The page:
Here’s why Dollar General is a better buy than Dollar Tree
Investors are rightly drawn to the deep end of the retail industry. With soaring inflation and rising interest rates, companies that help consumers spend more of their money in this economy are poised to do well.
There are probably no better examples of this than the two biggest discounters, General dollar (DG 0.16%) and dollar tree (LTRD 0.93%)which beat the stock market indexes hands down.
Yet while Dollar Tree has jumped 49% over the past year, versus Dollar General’s 8% gain over the past year (and versus a 13% drop for the S&P500), Dollar General might just be the dollar store stock investors want to buy right now.
Dollar General has long been willing to sell merchandise above the $1 threshold, although most merchandise in its stores is $10 or less. Dollar Tree, which has long been the pure game of the industry, selling everything for $1 or less, has the Family Dollar chain which also sells a mix of products at different price points. But Family Dollar is still struggling to consistently contribute to growth.
Yet Dollar General and Dollar Tree have excelled because they both made significant investments in consumer goods years ago, installing refrigerators and freezers in virtually all of their stores. Although the products generate lower profit margins than other merchandise, they build customer loyalty and help increase the average ticket value at checkout.
Dollar General, however, distinguished itself by adding fresh produce to thousands of stores, with the eventual goal of carrying it in more than 10,000 stores. It is also expanding its focus on healthcare through its DG Wellbeing initiative. This expands the product offering in stores; and in some locations, it makes preventive care, emergency care, and chronic disease management available through a mobile phone provider called DocGo On-Demand.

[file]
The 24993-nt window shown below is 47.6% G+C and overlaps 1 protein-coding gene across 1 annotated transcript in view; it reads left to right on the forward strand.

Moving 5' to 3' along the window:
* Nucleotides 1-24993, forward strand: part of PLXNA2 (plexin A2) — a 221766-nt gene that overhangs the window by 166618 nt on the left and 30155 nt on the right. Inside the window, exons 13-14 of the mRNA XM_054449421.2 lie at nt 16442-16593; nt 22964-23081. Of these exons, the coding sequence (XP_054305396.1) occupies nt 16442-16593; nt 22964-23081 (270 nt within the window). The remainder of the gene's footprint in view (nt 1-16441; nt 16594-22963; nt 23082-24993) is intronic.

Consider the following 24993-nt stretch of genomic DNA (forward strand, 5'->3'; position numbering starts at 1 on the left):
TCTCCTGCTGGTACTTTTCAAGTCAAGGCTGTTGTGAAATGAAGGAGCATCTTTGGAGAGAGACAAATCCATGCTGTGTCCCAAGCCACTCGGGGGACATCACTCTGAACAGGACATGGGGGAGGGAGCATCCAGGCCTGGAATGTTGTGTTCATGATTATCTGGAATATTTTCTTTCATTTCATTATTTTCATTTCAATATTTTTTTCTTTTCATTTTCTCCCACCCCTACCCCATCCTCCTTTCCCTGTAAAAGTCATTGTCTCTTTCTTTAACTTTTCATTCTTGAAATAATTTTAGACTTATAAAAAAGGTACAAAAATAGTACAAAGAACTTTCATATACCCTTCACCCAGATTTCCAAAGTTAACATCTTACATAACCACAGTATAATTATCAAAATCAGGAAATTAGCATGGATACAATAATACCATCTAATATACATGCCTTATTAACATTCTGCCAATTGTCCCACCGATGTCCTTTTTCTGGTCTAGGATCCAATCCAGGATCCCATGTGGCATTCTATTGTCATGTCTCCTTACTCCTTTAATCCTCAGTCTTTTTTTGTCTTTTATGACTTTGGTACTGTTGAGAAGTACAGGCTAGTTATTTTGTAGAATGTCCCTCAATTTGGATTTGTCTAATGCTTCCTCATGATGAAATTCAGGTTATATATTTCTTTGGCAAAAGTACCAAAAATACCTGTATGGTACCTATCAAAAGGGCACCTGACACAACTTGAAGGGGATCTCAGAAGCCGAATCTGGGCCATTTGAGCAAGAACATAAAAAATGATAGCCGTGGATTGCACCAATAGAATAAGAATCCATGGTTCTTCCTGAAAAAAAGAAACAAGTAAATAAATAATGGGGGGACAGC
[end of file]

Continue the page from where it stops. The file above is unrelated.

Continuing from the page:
Targeting the Price-Sensitive Buyer
Where it gets really interesting is in the very deep discount part of its space-defining business. Dollar Tree, out of necessity, has wisely expanded the availability of higher-priced products to provide greater choice for its customers, while Dollar General finds it beneficial to double – and triple – the segment at $1 or less of its operations.
During the just-announced second quarter, CEO Todd Vasos said, “The $1 price tag was one of the fastest, if not the fastest growing sub-categories we had here at DollarGeneral.” As a result, Dollar General is “definitely leaning into both the private label and the $1 price tag” to help shoppers feed their families, especially towards the end of each month as money tightens. apparently.
And private label products help the company increase sales even further, as consumers under pressure show a willingness to give up branded products in exchange for the cheaper price that private label products offer. Dollar General is making strong consumable penetration gains with these products, with sales growing quarter-over-quarter and year-over-year.
Stable as it grows
Dollar General raised its guidance for the year and now expects sales to grow 11% from 2021 on same-store sales growth in the range of 4% to 4.5%, and management expects earnings per share to be 12% to 14% higher than a year ago.
While Dollar Tree expects earnings to rise 25% for the year with earnings per share forecast between $7.10 and $7.40, this represents a sharp drop from its previous forecast of 7. $.80 to $8.20 per share, mostly due to issues at Family Dollar. Sales are expected to increase by 6% compared to last year.
With the dance two steps forward and one step back with Family Dollar, Dollar Tree’s full potential seems muted. Dollar General, however, has been a much more consistent discount retailer. And with a forecast of steady growth and expansion as its value proposition appeals to price-sensitive consumers, I find its stock to be the best buy.
Rich Duprey has no position in the stocks mentioned. The Motley Fool has no position in the stocks mentioned. The Motley Fool has a disclosure policy.